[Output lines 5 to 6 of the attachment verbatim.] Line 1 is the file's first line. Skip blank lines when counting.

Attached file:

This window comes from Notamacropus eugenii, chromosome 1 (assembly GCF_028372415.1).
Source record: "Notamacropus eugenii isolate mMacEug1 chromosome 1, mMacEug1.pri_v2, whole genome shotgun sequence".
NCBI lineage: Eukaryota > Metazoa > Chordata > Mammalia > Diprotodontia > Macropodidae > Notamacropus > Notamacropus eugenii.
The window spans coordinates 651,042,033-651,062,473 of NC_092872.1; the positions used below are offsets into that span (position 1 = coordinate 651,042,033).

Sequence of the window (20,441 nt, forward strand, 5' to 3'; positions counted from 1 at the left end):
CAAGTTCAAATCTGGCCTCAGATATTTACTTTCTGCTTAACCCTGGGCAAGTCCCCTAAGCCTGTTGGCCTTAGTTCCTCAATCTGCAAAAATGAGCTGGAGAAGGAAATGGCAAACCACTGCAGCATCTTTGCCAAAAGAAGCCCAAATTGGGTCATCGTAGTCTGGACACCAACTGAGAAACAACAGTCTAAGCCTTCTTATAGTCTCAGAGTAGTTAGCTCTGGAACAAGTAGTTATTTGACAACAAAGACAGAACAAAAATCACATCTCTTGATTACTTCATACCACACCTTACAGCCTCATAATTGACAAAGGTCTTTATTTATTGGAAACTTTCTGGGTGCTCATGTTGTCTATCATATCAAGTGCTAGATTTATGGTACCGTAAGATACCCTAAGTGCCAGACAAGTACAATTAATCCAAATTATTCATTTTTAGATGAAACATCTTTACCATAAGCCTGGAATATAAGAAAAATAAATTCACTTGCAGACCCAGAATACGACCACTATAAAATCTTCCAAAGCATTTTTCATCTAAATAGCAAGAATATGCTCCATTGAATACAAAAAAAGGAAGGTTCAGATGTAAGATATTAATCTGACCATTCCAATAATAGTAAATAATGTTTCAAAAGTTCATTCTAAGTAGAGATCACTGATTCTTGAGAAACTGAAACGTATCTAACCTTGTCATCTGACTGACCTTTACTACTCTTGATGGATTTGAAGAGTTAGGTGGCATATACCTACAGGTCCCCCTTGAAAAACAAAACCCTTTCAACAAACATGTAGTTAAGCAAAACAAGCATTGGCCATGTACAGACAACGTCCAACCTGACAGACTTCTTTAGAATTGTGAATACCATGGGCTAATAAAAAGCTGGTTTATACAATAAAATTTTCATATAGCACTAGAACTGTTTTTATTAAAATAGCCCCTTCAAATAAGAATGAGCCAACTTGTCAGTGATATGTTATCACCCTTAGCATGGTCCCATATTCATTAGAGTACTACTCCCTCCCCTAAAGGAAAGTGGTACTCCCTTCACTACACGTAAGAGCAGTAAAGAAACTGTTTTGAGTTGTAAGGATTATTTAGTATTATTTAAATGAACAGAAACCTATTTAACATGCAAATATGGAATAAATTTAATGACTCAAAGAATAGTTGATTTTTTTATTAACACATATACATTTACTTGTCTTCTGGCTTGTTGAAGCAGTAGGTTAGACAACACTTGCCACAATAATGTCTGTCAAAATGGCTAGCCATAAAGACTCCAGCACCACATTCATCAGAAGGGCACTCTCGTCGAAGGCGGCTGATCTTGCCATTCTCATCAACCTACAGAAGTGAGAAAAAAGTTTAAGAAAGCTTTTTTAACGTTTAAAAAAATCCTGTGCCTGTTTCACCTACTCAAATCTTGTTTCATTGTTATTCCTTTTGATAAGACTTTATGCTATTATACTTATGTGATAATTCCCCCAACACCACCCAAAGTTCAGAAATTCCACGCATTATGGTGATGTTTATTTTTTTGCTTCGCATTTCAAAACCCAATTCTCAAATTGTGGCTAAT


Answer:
Sequence of the window (20,441 nt, forward strand, 5' to 3'; positions counted from 1 at the left end):
CAAGTTCAAATCTGGCCTCAGATATTTACTTTCTGCTTAACCCTGGGCAAGTCCCCTAAGCCTGTTGGCCTTAGTTCCTCAATCTGCAAAAATGAGCTGGAGAAGGAAATGGCAAACCACTGCAGCATCTTTGCCAAAAGAAGCCCAAATTGGGTCATCGTAGTCTGGACACCAACTGAGAAACAACAGTCTAAGCCTTCTTATAGTCTCAGAGTAGTTAGCTCTGGAACAAGTAGTTATTTGACAACAAAGACAGAACAAAAATCACATCTCTTGATTACTTCATACCACACCTTACAGCCTCATAATTGACAAAGGTCTTTATTTATTGGAAACTTTCTGGGTGCTCATGTTGTCTATCATATCAAGTGCTAGATTTATGGTACCGTAAGATACCCTAAGTGCCAGACAAGTACAATTAATCCAAATTATTCATTTTTAGATGAAACATCTTTACCATAAGCCTGGAATATAAGAAAAATAAATTCACTTGCAGACCCAGAATACGACCACTATAAAATCTTCCAAAGCATTTTTCATCTAAATAGCAAGAATATGCTCCATTGAATACAAAAAAAGGAAGGTTCAGATGTAAGATATTAATCTGACCATTCCAATAATAGTAAATAATGTTTCAAAAGTTCATTCTAAGTAGAGATCACTGATTCTTGAGAAACTGAAACGTATCTAACCTTGTCATCTGACTGACCTTTACTACTCTTGATGGATTTGAAGAGTTAGGTGGCATATACCTACAGGTCCCCCTTGAAAAACAAAACCCTTTCAACAAACATGTAGTTAAGCAAAACAAGCATTGGCCATGTACAGACAACGTCCAACCTGACAGACTTCTTTAGAATTGTGAATACCATGGGCTAATAAAAAGCTGGTTTATACAATAAAATTTTCATATAGCACTAGAACTGTTTTTATTAAAATAGCCCCTTCAAATAAGAATGAGCCAACTTGTCAGTGATATGTTATCACCCTTAGCATGGTCCCATATTCATTAGAGTACTACTCCCTCCCCTAAAGGAAAGTGGTACTCCCTTCACTACACGTAAGAGCAGTAAAGAAACTGTTTTGAGTTGTAAGGATTATTTAGTATTATTTAAATGAACAGAAACCTATTTAACATGCAAATATGGAATAAATTTAATGACTCAAAGAATAGTTGATTTTTTTATTAACACATATACATTTACTTGTCTTCTGGCTTGTTGAAGCAGTAGGTTAGACAACACTTGCCACAATAATGTCTGTCAAAATGGCTAGCCATAAAGACTCCAGCACCACATTCATCAGAAGGGCACTCTCGTCGAAGGCGGCTGATCTTGCCATTCTCATCAACCTACAGAAGTGAGAAAAAAGTTTAAGAAAGCTTTTTTAACGTTTAAAAAAATCCTGTGCCTGTTTCACCTACTCAAATCTTGTTTCATTGTTATTCCTTTTGATAAGACTTTATGCTATTATACTTATGTGATAATTCCCCCAACACCACCCAAAGTTCAGAAATTCCACGCATTATGGTGATGTTTATTTTTTTGCTTCGCATTTCAAAACCCAATTCTCAAATTGTGGCTAAT